Yellen says she regrets pushing ‘transitory’ inflation narrative

Following the release of the latest price data, Ms. Yellen expressed regret for her earlier insistence that inflation would be "transitory."

Treasury Secretary Janet Yellen speaks at an event on the Biden Administration’s economic strategy toward the Indo-Pacific in Washington on Nov. 2, 2023. (Madalina Vasiliu/The Epoch Times)

A day after the latest inflation data came in hotter than expected, Treasury Secretary Janet Yellen said the path to relieving price pressures will be bumpy and expressed regret for being one of many Biden administration officials who repeatedly insisted that inflation would be “transitory.”

The consumer price index (CPI), a measure of retail inflation, came in at 3.2 percent in February, above consensus estimates and up from 3.1 percent in the prior month, according to data released on March 12 by the Bureau of Labor Statistics (BLS).

The latest data brings the cumulative inflation since President Joe Biden took office in January 2021 to roughly 19 percent. However, alternative CPI measures, like the ShadowStats gauge that uses the same methodology the U.S. government used in the 1980s, estimate that the actual pace of inflation is nearly twice as high.

Inflation shot up sharply in the months following President Biden’s inauguration, climbing from 1.7 percent in February 2021, his first full month in office, to 4.2 percent in April, and then to 7.2 percent in December.

Despite numerous expert warnings that inflation would prove stubbornly persistent, Ms. Yellen and other members of the Biden administration sought to allay concerns, vocalizing a chorus of opinions through 2021 that inflation would be a “transitory” phenomenon.

Despite all the “transitory” talk, inflation continued to climb, hitting 8.6 percent in March 2022, when the Federal Reserve finally decided enough was enough and started hiking interest rates. Federal Reserve Chair Jerome Powell would later acknowledge that rates should have gone up sooner.

Since the Fed embarked on its most aggressive rate-hiking cycle since the 1980s, inflation has come down off the June 2022 peak of 9 percent, though recent data shows price pressures remain elevated — still substantially above the Fed’s 2 percent target.

Following the release of the latest price data, Ms. Yellen expressed regret for her earlier insistence that inflation would be “transitory.”

“I regret saying it was transitory,” Ms. Yellen said in a March 13 interview on Fox News. “It has come down. But I think transitory means a few weeks or months to most people.”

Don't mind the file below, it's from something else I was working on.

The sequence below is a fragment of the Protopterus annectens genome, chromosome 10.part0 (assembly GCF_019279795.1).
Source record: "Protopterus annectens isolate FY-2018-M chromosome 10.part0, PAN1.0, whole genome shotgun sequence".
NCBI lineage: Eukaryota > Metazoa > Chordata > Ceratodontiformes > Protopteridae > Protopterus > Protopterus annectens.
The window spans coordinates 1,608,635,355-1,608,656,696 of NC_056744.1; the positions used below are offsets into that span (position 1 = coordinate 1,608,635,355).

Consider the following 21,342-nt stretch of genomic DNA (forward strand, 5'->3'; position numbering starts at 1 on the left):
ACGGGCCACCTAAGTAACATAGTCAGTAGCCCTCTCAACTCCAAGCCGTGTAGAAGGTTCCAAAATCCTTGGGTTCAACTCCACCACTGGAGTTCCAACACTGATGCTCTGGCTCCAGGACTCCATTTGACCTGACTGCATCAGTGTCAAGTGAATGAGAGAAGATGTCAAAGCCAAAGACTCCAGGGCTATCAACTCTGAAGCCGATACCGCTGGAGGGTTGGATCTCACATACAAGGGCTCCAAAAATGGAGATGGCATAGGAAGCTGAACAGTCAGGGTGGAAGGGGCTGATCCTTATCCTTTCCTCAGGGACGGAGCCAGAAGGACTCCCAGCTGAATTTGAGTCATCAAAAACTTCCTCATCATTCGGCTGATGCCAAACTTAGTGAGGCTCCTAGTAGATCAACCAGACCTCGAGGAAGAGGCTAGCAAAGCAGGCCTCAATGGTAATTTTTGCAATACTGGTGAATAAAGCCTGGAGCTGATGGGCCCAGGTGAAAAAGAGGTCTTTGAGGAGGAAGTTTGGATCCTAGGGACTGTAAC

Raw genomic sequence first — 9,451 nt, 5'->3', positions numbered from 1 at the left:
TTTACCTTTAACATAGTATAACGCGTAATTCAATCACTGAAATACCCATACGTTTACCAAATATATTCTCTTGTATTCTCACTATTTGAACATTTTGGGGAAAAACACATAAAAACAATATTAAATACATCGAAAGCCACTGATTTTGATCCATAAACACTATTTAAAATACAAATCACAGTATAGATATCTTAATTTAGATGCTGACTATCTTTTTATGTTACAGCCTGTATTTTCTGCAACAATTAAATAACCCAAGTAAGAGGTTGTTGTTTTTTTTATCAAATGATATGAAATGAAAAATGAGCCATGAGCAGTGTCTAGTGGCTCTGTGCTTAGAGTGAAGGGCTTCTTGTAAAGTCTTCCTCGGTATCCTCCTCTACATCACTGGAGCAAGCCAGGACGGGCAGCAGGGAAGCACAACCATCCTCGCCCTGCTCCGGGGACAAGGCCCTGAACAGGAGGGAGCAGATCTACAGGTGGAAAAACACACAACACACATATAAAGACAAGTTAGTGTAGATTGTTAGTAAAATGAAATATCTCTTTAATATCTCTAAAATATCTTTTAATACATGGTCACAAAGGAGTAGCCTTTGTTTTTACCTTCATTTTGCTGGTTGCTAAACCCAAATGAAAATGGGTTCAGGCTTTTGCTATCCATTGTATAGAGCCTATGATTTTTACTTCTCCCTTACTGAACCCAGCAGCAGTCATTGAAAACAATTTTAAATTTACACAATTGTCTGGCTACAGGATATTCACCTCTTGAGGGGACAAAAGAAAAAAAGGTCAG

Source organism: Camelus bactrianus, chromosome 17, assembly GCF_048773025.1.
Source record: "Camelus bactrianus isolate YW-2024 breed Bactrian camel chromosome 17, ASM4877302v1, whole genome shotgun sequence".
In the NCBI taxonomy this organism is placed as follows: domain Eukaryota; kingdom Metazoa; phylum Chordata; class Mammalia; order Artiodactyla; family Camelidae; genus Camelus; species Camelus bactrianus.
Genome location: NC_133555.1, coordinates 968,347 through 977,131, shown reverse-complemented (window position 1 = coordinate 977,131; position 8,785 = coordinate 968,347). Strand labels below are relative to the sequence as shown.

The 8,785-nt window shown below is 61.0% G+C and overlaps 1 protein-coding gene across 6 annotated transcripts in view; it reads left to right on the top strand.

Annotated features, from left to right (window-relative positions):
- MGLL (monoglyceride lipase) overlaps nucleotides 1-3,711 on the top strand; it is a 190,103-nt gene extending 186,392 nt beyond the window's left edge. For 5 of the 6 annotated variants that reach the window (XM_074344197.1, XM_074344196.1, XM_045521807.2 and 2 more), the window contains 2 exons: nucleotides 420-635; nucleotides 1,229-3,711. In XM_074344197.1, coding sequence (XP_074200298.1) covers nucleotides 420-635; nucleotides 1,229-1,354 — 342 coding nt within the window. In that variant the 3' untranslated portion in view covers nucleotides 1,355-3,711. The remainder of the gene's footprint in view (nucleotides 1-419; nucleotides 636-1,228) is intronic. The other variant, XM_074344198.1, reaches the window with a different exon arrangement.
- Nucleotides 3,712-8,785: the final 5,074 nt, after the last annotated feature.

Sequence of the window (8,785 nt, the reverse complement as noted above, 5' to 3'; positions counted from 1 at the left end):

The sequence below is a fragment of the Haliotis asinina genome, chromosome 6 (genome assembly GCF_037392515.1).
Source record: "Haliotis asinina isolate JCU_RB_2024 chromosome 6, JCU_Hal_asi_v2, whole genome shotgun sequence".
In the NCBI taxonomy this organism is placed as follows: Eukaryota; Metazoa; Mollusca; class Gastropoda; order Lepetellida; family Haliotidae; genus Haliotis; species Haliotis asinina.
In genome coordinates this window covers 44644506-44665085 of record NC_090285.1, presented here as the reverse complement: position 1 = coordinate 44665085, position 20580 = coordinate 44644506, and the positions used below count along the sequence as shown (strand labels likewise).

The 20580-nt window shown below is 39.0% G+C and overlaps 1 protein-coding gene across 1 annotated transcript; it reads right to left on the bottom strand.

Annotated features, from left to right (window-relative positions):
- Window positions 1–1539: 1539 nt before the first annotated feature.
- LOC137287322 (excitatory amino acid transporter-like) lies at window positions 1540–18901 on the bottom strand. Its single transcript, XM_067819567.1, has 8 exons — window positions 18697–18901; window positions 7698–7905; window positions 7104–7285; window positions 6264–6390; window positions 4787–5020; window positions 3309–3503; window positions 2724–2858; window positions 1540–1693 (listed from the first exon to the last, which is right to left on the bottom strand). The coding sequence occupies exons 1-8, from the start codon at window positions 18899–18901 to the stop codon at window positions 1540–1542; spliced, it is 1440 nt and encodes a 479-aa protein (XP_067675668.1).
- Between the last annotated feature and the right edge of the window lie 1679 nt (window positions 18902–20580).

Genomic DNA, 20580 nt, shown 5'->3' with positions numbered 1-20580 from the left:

Bumpy ride

While Ms. Yellen’s remarks are noteworthy, especially in light of the fact that data shows price pressures ticking up again, it’s not the first time she’s expressed regret for calling inflation “transitory.”

Shortly after December 2023 inflation data was released in January 2024, which showed an uptick in inflation after a multi-month falling trend, Ms. Yellen made a similar admission in an interview with WBUR.

“Inflation has come down,” she said at the time. “I think the word transitory suggests to many people that it’s something that’s a matter of days or weeks. And in our economy, it lasted for over a year. So I regret using the word transitory.”

The persistence of inflation has led to worries about stagflation, a toxic brew of sluggish growth, high unemployment, and elevated price pressures. A number of economists have, over the past several years, issued warning after warning about stagflation, with some even sounding the alarm over a “stagflationary debt crisis.”

While those fears have so far failed to materialize, a JPMorgan analyst recently expressed stagflationary concerns, warning that, in another year of high government spending, “it wouldn’t be a surprise that inflation may stop declining or move higher.”

In the Fox interview, Ms. Yellen was asked about the resurgent fears of stagflation, given that any progress on bringing down inflation seems to have stalled.

“I don’t think we’re going to see stagflation,” Ms. Yellen said. “Most forecasters believe we’re on a path where inflation will come down over time.”

She predicted that the single biggest contributor to inflation, namely the cost of rental housing, would move down this year. Still, perhaps informed by the hindsight of her inaccurate “transitory” inflation call, Ms. Yellen cautioned that the path towards normalcy would be bumpy.

“I wouldn’t expect this to be a smooth path month to month, but the trend is clearly favorable,” she told Fox.

President Joe Biden’s “top priority” is addressing inflation, she insisted.

Her remarks come shortly after President Biden put forward a $7.3 trillion election-year budget — a 4.7 percent increase over the previous year.

House Speaker Mike Johnson (R-La.) was quick to criticize the proposal, saying it reflected an “insatiable appetite for reckless spending” and a “disregard for fiscal responsibility.”

Recent polling from Reuters/Ipsos shows that 40 percent of voters think former President Donald Trump would handle the economy best, compared to 31 percent who believe President Biden would do better on economic issues.


Tom Ozimek | The Epoch Times

Tom Ozimek is a senior reporter for The Epoch Times. He has a broad background in journalism, deposit insurance, marketing and communications, and adult education.